Gauteng’s children must carry on learning in toxic asbestos-heavy schools
The Gauteng government will not be able to eradicate all schools constructed entirely from asbestos in the province at once, although it will be building 34 new schools over the medium term, education MEC Panyaza Lesufi says.
Gauteng education was allocated R40.8bn of the province’s R108bn budget for the 2017 financial year.
The province’s education department identified 29 schools made entirely of asbestos that had to be replaced by the deadline at the time. But another 215 schools made partially of asbestos were identified, to which the norms and standards deadlines did not apply.
Under apartheid, the roofs of homes and other buildings in Gauteng’s townships were built from locally made, corrugated asbestos cement sheets. The sheets are dangerous when inhaled as they do not decompose and remain permanently lodged in the lungs, which can lead to fatal diseases. This is why it is banned in construction in many countries, including the UK.
Some of the school children attending asbestos-heavy schools will benefit from the new, safe schools that the province will be building, but the MEC did not clarify on how many.
At the province’s budget vote on Tuesday, Lesufi acknowledged the need for speedy action in eradicating asbestos-heavy schools, but said there were not enough resources to do so in the desired time frame.
MPs questioned the MEC and Gauteng premier David Makhura about why delivery took as long as it did and why providing services such as school maintenance was clouded by financial mismanagement.
Lesufi said the mammoth task of demolishing and temporarily relocating entire school communities required careful planning and authorisation from local authorities, which the department had secured.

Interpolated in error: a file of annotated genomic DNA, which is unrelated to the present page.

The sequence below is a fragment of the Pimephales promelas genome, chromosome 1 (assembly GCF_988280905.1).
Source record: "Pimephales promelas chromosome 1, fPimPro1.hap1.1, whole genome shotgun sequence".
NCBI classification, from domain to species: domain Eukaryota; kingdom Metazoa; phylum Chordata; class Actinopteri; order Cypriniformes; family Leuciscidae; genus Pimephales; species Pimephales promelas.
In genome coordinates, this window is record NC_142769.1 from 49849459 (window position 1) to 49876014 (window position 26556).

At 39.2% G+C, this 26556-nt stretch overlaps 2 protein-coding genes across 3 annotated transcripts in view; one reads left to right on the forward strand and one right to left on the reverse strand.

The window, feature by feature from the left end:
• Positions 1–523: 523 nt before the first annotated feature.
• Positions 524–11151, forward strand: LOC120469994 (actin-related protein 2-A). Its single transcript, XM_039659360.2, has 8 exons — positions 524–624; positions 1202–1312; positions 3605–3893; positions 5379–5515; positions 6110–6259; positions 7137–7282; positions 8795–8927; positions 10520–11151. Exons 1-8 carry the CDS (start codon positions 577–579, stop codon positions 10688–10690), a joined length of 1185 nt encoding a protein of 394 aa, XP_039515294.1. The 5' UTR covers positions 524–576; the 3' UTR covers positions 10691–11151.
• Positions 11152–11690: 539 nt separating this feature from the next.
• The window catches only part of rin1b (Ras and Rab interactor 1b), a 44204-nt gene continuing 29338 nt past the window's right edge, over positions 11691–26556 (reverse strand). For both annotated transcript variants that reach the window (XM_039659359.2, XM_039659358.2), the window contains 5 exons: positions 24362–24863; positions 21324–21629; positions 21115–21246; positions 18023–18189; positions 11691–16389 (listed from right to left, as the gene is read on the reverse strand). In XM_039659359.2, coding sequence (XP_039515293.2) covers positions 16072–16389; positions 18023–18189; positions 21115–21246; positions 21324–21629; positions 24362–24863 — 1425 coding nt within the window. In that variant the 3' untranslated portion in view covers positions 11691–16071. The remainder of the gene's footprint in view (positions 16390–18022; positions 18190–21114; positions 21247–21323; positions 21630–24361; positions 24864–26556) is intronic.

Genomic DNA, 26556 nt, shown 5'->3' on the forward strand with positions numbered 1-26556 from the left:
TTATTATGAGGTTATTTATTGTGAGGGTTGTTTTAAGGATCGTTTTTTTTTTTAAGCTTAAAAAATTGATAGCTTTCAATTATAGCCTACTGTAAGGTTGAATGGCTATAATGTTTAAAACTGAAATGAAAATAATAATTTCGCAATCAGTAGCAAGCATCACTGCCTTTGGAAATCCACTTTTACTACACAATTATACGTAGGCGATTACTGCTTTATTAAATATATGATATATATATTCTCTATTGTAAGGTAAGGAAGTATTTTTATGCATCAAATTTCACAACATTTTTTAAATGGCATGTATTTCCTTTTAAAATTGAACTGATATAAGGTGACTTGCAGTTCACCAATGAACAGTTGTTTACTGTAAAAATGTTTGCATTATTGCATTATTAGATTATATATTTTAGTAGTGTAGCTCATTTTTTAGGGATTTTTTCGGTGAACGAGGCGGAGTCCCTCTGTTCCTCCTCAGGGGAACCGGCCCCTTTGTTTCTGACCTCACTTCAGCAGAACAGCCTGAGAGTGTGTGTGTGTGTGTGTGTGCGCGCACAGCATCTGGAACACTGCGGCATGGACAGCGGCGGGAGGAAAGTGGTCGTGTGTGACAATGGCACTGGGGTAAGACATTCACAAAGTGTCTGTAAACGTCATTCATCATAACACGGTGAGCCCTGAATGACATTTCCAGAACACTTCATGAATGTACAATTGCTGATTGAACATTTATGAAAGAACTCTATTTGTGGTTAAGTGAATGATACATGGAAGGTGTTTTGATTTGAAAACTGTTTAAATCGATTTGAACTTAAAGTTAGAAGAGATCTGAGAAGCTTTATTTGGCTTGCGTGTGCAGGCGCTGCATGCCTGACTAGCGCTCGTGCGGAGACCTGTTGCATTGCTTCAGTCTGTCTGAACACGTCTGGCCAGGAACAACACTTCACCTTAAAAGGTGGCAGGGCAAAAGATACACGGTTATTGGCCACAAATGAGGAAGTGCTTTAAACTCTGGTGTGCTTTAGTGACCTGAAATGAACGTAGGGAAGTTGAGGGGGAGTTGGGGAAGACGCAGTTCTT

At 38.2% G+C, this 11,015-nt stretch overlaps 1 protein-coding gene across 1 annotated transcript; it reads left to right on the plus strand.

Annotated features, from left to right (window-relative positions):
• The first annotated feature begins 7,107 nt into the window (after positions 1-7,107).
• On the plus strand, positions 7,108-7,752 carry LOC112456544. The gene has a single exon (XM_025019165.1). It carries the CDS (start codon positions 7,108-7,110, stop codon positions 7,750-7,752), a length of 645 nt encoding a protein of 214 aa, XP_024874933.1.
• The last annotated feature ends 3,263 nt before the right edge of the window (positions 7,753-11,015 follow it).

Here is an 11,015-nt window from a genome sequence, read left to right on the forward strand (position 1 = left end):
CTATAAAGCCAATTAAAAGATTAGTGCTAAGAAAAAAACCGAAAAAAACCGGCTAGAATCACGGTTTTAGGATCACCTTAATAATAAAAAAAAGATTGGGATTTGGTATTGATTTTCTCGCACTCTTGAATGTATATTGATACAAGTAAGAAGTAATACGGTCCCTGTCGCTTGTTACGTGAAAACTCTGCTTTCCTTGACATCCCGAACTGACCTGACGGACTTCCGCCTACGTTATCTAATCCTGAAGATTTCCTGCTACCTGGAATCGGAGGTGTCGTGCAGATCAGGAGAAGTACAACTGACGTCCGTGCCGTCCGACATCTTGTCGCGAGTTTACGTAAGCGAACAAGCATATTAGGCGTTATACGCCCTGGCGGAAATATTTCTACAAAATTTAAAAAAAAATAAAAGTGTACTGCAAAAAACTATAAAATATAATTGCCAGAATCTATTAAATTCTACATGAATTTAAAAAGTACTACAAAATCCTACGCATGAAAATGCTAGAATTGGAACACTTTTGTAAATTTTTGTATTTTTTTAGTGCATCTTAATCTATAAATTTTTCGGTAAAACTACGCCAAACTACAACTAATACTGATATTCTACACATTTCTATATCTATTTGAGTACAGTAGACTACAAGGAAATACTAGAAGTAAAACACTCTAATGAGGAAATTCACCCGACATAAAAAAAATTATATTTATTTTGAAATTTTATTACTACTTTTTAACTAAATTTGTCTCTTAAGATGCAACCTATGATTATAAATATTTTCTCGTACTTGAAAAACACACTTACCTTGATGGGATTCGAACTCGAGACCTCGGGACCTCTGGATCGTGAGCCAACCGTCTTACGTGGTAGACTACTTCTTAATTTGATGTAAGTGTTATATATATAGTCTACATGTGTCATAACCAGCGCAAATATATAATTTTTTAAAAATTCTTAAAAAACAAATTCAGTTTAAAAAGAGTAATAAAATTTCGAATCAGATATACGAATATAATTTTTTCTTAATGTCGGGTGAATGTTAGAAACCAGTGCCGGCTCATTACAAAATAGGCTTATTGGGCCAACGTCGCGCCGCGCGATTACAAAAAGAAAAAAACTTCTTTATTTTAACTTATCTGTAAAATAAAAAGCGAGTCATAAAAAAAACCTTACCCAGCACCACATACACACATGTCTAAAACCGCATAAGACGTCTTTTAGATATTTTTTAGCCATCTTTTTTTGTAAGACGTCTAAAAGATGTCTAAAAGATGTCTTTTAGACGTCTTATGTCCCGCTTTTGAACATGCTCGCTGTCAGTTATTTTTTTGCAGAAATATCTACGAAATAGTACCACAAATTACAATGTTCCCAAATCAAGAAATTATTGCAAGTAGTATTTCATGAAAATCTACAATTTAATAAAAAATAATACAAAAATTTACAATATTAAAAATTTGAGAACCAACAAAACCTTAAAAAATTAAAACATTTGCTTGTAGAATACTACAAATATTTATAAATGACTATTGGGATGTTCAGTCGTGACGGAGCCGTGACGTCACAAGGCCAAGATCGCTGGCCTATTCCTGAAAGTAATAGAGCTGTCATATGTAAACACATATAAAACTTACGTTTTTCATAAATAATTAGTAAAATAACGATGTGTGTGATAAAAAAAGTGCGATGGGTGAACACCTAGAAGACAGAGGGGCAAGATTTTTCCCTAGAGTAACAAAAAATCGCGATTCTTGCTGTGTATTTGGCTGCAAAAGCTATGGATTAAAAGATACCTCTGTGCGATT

He said because asbestos was such a dangerous substance there were legal processes that needed to be followed to make sure it happened effectively. In the meantime, children continued to attend these deadly schools.
Makhura said an additional R12bn budget was set aside for infrastructure in the province and his office would deal simultaneously with the asbestos schools while tackling new challenges that arose.
Nationally, the eradication of such dangerous schools had also fallen through the cracks, stalled by underspending. The two main school infrastructure grants — the Education Infrastructure Grant and the Accelerated Schools Infrastructure Delivery Initiative — had failed to meet national needs and deadlines.
As per the national schools act, norms and standards deadlines required that schools without any access to water, electricity and sanitation be provided with these basic services, and that all schools built from inappropriate materials such as mud, wood, metal and asbestos be replaced by November 2016.
The two programmes and their budgets will be merged after the 2017-18 financial year, with the aim of pooling resources and funds for targeted action.
Lobby group Equal Education has expressed outrage at the government’s gradual decrease in projected budget allocations to these programmes, despite their legal obligation to provide the identified schools with infrastructure.
Equal Education said the Treasury reported that in the first quarter of 2016-17, the Department of Education spent only R176m against a projected amount of R929m. Underspending was on the cards for 2017 as well.
Compensation of employees comprises the largest portion of the budget, amounting to R30.2bn, with an increase of 7.2% translating into R2bn from the 2016-17 financial year. The goods and services budget, which includes school nutrition, school maintenance and examinations, increased 26.1% to R4.7bn in 2017-18.
The transfer of payments of subsidy allocations to public and independent schools amounts to R4.2bn and the budget for payment for capital assets decreased from R2.7bn to R1.5bn.